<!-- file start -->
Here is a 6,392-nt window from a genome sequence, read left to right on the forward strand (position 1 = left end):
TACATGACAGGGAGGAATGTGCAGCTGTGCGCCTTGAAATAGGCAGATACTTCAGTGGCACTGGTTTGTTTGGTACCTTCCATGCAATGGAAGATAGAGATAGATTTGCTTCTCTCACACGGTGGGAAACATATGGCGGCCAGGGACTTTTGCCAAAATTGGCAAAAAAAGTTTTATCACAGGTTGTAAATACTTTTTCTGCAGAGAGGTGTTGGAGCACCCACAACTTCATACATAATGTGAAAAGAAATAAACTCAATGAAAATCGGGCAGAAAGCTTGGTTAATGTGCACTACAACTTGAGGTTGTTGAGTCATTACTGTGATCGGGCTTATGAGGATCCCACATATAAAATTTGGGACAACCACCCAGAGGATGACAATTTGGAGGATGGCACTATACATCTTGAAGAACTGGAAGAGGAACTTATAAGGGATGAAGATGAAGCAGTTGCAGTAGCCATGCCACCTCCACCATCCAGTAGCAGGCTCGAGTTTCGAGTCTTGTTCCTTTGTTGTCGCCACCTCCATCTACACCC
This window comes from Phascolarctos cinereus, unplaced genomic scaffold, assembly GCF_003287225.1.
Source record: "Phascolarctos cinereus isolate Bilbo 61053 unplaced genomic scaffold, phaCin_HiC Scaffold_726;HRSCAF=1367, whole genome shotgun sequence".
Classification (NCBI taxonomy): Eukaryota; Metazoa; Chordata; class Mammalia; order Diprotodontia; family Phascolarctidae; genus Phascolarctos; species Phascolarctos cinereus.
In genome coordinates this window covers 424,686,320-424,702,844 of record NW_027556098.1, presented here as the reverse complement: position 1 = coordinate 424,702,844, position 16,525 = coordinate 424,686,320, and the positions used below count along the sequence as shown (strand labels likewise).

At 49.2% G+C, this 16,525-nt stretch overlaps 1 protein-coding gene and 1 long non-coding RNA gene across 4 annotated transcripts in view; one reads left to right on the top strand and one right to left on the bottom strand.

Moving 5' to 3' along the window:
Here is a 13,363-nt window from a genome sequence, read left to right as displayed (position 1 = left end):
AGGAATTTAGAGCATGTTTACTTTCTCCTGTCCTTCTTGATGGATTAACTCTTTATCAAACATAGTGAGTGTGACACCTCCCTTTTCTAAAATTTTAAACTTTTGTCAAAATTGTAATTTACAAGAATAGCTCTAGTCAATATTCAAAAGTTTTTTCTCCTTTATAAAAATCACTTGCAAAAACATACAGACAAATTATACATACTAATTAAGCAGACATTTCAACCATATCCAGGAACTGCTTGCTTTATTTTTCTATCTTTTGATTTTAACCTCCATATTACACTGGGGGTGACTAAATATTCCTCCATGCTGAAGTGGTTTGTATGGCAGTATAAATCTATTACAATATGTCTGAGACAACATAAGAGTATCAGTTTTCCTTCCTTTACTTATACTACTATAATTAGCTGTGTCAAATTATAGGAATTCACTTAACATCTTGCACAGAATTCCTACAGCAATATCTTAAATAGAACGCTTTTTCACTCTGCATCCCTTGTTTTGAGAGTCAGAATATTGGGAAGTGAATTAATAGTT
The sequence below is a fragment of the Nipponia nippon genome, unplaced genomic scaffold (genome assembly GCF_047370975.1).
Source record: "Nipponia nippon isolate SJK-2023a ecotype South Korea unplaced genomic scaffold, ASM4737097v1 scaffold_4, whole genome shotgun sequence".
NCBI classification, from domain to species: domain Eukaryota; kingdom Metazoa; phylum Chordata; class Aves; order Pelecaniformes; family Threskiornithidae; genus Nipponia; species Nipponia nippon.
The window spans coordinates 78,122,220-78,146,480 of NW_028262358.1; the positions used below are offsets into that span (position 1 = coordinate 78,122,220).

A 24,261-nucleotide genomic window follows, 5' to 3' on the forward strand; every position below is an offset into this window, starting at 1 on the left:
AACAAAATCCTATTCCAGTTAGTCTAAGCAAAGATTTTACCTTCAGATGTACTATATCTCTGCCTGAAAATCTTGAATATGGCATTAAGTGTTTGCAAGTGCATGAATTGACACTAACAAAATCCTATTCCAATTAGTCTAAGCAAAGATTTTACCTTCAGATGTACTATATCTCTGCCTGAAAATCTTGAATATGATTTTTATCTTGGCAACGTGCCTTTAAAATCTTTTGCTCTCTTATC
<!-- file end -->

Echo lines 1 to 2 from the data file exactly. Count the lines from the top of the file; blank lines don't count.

Here is a 6,392-nt window from a genome sequence, read left to right on the forward strand (position 1 = left end):
TACATGACAGGGAGGAATGTGCAGCTGTGCGCCTTGAAATAGGCAGATACTTCAGTGGCACTGGTTTGTTTGGTACCTTCCATGCAATGGAAGATAGAGATAGATTTGCTTCTCTCACACGGTGGGAAACATATGGCGGCCAGGGACTTTTGCCAAAATTGGCAAAAAAAGTTTTATCACAGGTTGTAAATACTTTTTCTGCAGAGAGGTGTTGGAGCACCCACAACTTCATACATAATGTGAAAAGAAATAAACTCAATGAAAATCGGGCAGAAAGCTTGGTTAATGTGCACTACAACTTGAGGTTGTTGAGTCATTACTGTGATCGGGCTTATGAGGATCCCACATATAAAATTTGGGACAACCACCCAGAGGATGACAATTTGGAGGATGGCACTATACATCTTGAAGAACTGGAAGAGGAACTTATAAGGGATGAAGATGAAGCAGTTGCAGTAGCCATGCCACCTCCACCATCCAGTAGCAGGCTCGAGTTTCGAGTCTTGTTCCTTTGTTGTCGCCACCTCCATCTACACCC